That’s an old photo, from 2005. Noah got his first Sabatier viola about a year before this photo was taken. He’s since outgrown that 1/4-size instrument and recently has outgrown the replacement 1/2-size. His 3/4-size (13″) will arrive within a week or so.

He’s also getting a new teacher. Sort of. He and T (in the photo) have had something of an ongoing teacher-student relationship since the summer this photo was taken. They’ve had at least a few lessons every year. She lives in Calgary and is one of the teachers Erin studies violin with. (Violin and viola are pretty similar technique-wise, but the more advanced you get the more the repertoire diverges on the two instruments. T knows a lot of the advanced violin repertoire, so she’s fine with teaching Erin the pieces she knows well, at least for now. T & her husband J, a violinist, team-teach Erin.) But now that Noah is outstripping his grandmother (a violinist who hasn’t studied viola as well) in learning the viola repertoire, it seemed like a good time to shift the primary directing of his studies to a violist we’re visiting every month anyway.

Since T is in town for all the local summer music school stuff, we’re putting the two of them together a few times so that they can build a foundation for ongoing less frequent work together in the fall and onwards. Even though they know each other pretty well, every year Noah is a year older. Funny how that happens. It means that when they do work together they kind of have to shuffle around a little to find where to meet in terms of challenge and expectations. Sometimes they don’t quite meet up at a first pass.

Case in point. Last week they had a brief lesson together. Somehow in the space of about 25 minutes they worked on three brand-new challenging bowing techniques: richochet, collé and sautillé (string players will be nodding, wide-eyed, at this point — it’s a huge amount of technique). All three have potential application in one of the Beethoven Dances Noah has just learned, and it was a very productive lesson I thought, given the time constraints. Lots of enticing new things to experiment with over the weekend, and the promise of more lesson-time this week to follow up on this stuff. Noah was really happy about the lesson.

But the next day he got extremely frustrated during his practicing. Somehow he had got it in his head that these bowing techniques, each of which typically takes an intermediate-advanced student months to master, should be learned immediately. He and I had a talk about it, and I reassured him that this was a slow gradual process. He seemed happier. The next day he was thrilled that his sautillé worked for 3 or 4 seconds on an open string note. The following day he reported that his ricochet was getting easier as he stiffened his bowhand a little. His expectations now seemed more realistic and he was happier.

Today was his next lesson. T asked him to play his Beethoven Country Dance to start out. He’d picked the tempo up to what she’d suggested and had clearly done some excellent work on it. But he struggled with the advanced bowing techniques; they weren’t nearly ready to be inserted confidently into the piece and suddenly his realistic expectations were out the window. He was upset, really upset, that he hadn’t mastered all three techniques to the point that they were easy and flexible and usable in his repertoire at performance tempo.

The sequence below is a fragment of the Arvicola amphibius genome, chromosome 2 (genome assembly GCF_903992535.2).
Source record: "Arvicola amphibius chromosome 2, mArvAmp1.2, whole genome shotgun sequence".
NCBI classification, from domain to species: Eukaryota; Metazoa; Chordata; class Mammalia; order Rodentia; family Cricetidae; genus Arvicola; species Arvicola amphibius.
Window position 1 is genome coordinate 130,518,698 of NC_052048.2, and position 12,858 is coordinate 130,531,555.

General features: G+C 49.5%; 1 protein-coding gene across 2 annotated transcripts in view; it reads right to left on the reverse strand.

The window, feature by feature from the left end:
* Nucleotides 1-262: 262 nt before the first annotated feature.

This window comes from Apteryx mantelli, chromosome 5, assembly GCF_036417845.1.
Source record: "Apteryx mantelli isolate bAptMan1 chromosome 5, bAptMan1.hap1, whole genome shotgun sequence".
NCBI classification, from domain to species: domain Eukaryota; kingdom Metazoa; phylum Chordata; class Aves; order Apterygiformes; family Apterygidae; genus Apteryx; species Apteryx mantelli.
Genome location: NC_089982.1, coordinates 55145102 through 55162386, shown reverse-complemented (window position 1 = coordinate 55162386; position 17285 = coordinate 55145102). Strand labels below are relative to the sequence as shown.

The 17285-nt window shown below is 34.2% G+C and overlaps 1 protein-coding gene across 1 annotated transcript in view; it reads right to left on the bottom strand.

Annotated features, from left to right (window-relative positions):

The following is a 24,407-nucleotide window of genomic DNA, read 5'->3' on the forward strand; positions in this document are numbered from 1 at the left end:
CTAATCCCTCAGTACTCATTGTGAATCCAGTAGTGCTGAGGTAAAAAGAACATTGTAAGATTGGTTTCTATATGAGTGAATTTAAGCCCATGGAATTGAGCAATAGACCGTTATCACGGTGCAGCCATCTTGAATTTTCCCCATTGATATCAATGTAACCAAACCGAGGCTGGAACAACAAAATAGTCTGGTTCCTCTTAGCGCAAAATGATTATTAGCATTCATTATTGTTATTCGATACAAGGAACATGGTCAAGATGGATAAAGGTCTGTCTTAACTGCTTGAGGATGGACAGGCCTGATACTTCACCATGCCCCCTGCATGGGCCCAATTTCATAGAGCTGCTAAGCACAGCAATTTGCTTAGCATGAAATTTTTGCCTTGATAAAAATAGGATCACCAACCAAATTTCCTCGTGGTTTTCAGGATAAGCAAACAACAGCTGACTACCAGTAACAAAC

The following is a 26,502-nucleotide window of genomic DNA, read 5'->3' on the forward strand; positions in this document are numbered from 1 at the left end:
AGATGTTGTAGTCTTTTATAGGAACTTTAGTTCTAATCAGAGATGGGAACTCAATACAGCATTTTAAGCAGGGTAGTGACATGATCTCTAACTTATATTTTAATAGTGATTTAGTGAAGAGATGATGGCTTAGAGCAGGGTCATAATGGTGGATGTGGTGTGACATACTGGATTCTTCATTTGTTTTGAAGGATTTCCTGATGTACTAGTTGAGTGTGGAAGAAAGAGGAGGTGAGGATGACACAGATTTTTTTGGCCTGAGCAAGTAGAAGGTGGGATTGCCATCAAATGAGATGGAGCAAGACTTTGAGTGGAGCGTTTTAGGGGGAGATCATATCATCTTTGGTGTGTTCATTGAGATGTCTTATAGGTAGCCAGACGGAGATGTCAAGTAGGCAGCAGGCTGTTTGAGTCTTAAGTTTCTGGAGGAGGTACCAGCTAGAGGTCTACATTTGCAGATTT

It was a case of his perfectionism and high standards not being held in check with an explicit enough declaration of expectations. If T had said “don’t worry about the new bowing technique — just play the piece,” he probably would have been fine. Or “try the ricochet if you like; I know it’s a bit of a gamble at this point — no big deal.” But as it was he decided as he played that she would only be satisfied or pleased if he nailed it all. And he didn’t. And he veered perceptibly close to tears.

T reassured him that this was all just optional stuff for the Beethoven, and of course he wouldn’t have it all down pat in four days. They moved on. Noah’s feelings seem to recover. They moved on to start work on a new Brahms piece (Hungarian Dance #5) and did some really good work on it.

This evening I chatted with T about how Noah’s lesson had gone. She said how badly she felt about how she’d handled the bowing stuff in the Beethoven and how sorry she was about upsetting him … and she hoped he would be able to feel okay about her and about the viola.

This evening I also chatted with Noah about how his lesson had gone. He said it was “totally the awesome-est!” and that he’d come home and practiced yet again, for the third time today, and had tons of fun trying out the ideas he’d been given.

Aren’t kids funny? You just can never tell what they’ll take home from an experience. Noah’s feelings are sometimes strong and close to the surface — but as quickly as they’re out there, they’re dealt with and he’s moved on. And there’s still plenty of time in an hour to have “totally the awesome-est” lesson ever.

It’s clear, I think, that the shift in primary viola teacher is going to work beautifully. Noah’s a resilient, hard-working kid who takes his music very seriously. I can’t imagine a better teacher for him. And I think the two of them will work through any bumps along the road just fine. I think they’ll probably find a flow and a set of expectations that will work for both of them. In between monthly-ish lessons with T, Noah will still have his grandma available to help him structure and guide his practicing.

Somehow we just have to entice J & T to move to our area. Then everything would be perfect.

Viola shift